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A lack of functionality and slow loading times are among the main usability issues with mobile sites, according to a new study.

Sites that aren’t optimised for mobile screens are also a lead cause of frustration, yet many businesses (yes, including Econsultancy) are still dragging their feet on launching a mobile site or moving to responsive design.

However more often than not mobile sites offer exactly the same features and functionality as desktop versions, it’s just scaled down for the smaller screen size.

Therefore it could be that consumers simply aren’t aware that the mobile web offers the same browsing experience as desktop, or that poorly designed mobile sites are giving people the impression that they offer limited functionality.

The Eptica survey of 1,000 UK consumers also found that just over half (52%) of consumers are dissatisfied with the mobile web experience in general.

For more information on this topic see our blog posts on 11 ways to improve the navigation on your mobile site and 16 gorgeous examples of mobile design inspiration.

The case for going mobile

Offering a poor user experience on mobile is a major problem for ecommerce sites at a time when traffic from mobile devices continues to grow.

Statistics included in the new Econsultancy/IBM Reducing Customer Struggle Report found that around three-quarters (72%) of responding companies said that mobile accounts for more than 10% of traffic, up from 52% in 2012.

The proportion of respondents who said that more than 20% of their traffic can be attributed to mobile has more than doubled in the last 12 months, from less than a fifth (17%) in 2012 to 41% this year.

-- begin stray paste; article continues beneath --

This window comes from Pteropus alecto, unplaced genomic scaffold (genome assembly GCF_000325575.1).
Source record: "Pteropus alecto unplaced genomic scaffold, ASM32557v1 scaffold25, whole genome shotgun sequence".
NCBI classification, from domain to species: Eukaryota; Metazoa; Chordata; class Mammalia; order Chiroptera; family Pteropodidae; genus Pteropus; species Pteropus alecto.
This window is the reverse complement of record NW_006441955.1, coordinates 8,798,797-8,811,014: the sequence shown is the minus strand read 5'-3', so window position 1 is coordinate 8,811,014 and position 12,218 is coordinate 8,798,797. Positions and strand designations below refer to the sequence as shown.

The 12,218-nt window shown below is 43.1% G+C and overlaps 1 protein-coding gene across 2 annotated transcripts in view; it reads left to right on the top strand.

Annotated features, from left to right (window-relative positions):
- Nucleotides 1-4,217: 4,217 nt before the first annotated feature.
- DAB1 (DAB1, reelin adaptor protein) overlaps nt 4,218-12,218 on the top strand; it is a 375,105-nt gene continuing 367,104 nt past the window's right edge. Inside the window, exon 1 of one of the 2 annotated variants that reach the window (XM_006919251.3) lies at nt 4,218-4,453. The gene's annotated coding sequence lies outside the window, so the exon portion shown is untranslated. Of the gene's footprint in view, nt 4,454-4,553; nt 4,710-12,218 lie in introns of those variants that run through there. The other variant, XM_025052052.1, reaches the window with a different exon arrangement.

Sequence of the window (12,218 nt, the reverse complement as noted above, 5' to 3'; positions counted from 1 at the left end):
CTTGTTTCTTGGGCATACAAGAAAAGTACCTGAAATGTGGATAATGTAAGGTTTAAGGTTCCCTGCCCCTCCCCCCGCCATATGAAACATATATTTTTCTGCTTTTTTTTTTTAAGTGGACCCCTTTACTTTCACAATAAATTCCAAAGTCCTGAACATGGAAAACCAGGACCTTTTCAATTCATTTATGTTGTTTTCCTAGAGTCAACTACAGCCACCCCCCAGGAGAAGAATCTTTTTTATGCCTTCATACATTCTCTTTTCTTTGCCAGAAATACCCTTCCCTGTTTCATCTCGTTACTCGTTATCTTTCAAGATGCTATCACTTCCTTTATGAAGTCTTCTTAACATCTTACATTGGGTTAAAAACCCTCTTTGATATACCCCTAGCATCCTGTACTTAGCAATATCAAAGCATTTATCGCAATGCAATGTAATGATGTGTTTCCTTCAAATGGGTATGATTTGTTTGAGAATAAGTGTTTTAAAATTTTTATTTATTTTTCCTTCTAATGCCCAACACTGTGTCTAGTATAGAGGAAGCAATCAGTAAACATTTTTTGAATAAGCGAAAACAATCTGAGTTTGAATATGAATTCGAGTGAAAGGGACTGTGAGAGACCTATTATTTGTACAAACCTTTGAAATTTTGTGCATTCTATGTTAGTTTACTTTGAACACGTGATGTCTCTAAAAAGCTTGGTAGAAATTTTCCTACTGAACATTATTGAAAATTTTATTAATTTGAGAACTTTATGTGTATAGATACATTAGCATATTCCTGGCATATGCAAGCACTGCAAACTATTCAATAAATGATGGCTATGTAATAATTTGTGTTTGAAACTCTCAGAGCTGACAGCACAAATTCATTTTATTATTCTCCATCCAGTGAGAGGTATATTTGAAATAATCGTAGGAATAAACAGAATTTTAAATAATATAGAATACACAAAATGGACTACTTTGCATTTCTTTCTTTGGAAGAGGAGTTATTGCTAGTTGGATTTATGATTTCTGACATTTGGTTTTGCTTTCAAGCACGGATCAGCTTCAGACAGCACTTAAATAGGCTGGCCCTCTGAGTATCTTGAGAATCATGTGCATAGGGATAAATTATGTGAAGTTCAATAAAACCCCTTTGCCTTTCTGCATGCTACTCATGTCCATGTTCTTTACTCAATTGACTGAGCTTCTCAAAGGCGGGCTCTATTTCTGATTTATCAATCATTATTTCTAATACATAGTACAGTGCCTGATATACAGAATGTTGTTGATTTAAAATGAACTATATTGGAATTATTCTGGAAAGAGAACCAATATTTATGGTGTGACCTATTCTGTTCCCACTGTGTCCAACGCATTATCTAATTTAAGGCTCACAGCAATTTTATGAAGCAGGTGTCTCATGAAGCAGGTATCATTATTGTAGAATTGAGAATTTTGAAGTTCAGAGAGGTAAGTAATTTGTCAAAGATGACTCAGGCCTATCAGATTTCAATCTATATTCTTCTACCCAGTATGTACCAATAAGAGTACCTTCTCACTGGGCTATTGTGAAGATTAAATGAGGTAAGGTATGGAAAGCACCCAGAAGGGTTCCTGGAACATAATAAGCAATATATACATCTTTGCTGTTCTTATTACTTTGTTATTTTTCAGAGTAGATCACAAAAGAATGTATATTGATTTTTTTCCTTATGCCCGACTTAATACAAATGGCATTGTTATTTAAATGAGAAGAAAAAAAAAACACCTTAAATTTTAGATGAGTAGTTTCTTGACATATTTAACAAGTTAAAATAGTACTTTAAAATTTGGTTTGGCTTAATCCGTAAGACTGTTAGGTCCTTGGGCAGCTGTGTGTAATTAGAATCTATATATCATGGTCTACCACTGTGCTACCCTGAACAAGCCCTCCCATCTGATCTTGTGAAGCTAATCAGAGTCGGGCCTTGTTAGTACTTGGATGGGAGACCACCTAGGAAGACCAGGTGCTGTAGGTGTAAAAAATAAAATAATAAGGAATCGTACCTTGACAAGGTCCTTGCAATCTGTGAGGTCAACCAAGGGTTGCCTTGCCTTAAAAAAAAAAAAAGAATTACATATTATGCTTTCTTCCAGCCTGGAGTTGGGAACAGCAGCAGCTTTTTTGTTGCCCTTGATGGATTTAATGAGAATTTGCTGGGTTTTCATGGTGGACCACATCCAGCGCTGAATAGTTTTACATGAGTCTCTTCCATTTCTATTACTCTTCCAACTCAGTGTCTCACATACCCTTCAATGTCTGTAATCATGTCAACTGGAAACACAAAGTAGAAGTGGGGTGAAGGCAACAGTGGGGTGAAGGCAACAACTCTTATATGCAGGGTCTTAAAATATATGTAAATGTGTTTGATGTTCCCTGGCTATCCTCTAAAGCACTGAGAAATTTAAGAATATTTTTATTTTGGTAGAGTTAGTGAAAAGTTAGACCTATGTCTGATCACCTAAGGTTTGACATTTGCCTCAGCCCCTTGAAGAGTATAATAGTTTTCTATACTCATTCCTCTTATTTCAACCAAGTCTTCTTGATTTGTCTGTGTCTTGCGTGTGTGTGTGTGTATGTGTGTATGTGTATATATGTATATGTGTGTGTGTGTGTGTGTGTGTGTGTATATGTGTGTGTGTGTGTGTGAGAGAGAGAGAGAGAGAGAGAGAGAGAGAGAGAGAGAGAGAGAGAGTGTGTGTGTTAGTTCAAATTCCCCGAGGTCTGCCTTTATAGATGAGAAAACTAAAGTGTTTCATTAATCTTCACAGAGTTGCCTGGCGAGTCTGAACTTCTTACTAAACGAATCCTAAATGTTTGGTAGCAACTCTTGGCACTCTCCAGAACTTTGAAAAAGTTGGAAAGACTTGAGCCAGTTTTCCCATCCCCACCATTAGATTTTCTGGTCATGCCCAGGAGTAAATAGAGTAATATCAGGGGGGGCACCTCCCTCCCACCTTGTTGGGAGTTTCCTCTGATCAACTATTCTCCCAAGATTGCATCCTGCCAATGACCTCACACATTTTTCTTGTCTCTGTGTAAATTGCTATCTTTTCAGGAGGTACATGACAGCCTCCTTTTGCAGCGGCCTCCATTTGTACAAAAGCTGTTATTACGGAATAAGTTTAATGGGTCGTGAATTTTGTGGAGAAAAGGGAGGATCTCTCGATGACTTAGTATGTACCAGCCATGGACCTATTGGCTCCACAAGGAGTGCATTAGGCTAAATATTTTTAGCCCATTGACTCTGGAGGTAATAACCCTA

How much of your total traffic is via mobile devices?

The report also examines how customers are interacting with businesses through mobile devices. A majority of companies (60%) stated that customers research products using mobile before later purchasing online, while 48% said that their customers actually make purchases through mobile devices.

How are you customers interacting with you via mobile devices?

Conversion rates on mobile always lag someway behind desktop sites, so it’s not surprising that product research is the main consumer activity.

This is likely caused by the fact that mobile checkouts are often difficult to use. We recently looked at the UX on the mobile sites of the UK’s top online retailers, and while they generally offered a decent browsing experience the checkout proved to be a common problem with overly long forms, compulsory registration, and poor usability.

David Moth

Published 20 September, 2013 by David Moth @ Econsultancy

David Moth is Editor and Head of Social at Econsultancy. You can follow him on Twitter or connect via Google+ and LinkedIn

1684 more posts from this author

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Depesh Mandalia, Head of Digital Marketing at Lost My Name

I feel many companies don't consider mobile as a separate sales channel - instead its a 'cut down' version of the desktop experience. By that I mean to understand why someone is using a mobile and not a desktop. Just as you would compare online with your store as to how usage between both differs and complements.

In some cases, the first search occurs on mobile before leading to a desktop sale (think holidays). Conversely some consumers will interact with both devices (retail) and transact with the easiest channel, which in many cases will be desktop. Others will be mobile only (think student coach tickets). Others still will veer toward mobile for personal and sensitive purchases. Context is as important as the sector and product you sell.

This is where field studies (i.e. ethnogrophy) will help to better understand usage within social bounds if you're serious about nailing mobile. It's certainly not easy and may well follow nailing the 'easier' mobile issues. It's how innovations such as Tesco's underground quick-shopping app was developed in South Korea; meeting a social and contextual need for busy commuters via mobile.

about 3 years ago

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Deri Jones, CEO at SciVisum.co.uk

Depesh

You're right - the user's context is fundamental.

It's striking that the survey shows 34% saying mobile sites are slow - I wonder if part of the blind-spot marketeres have here, is the context of their own usage.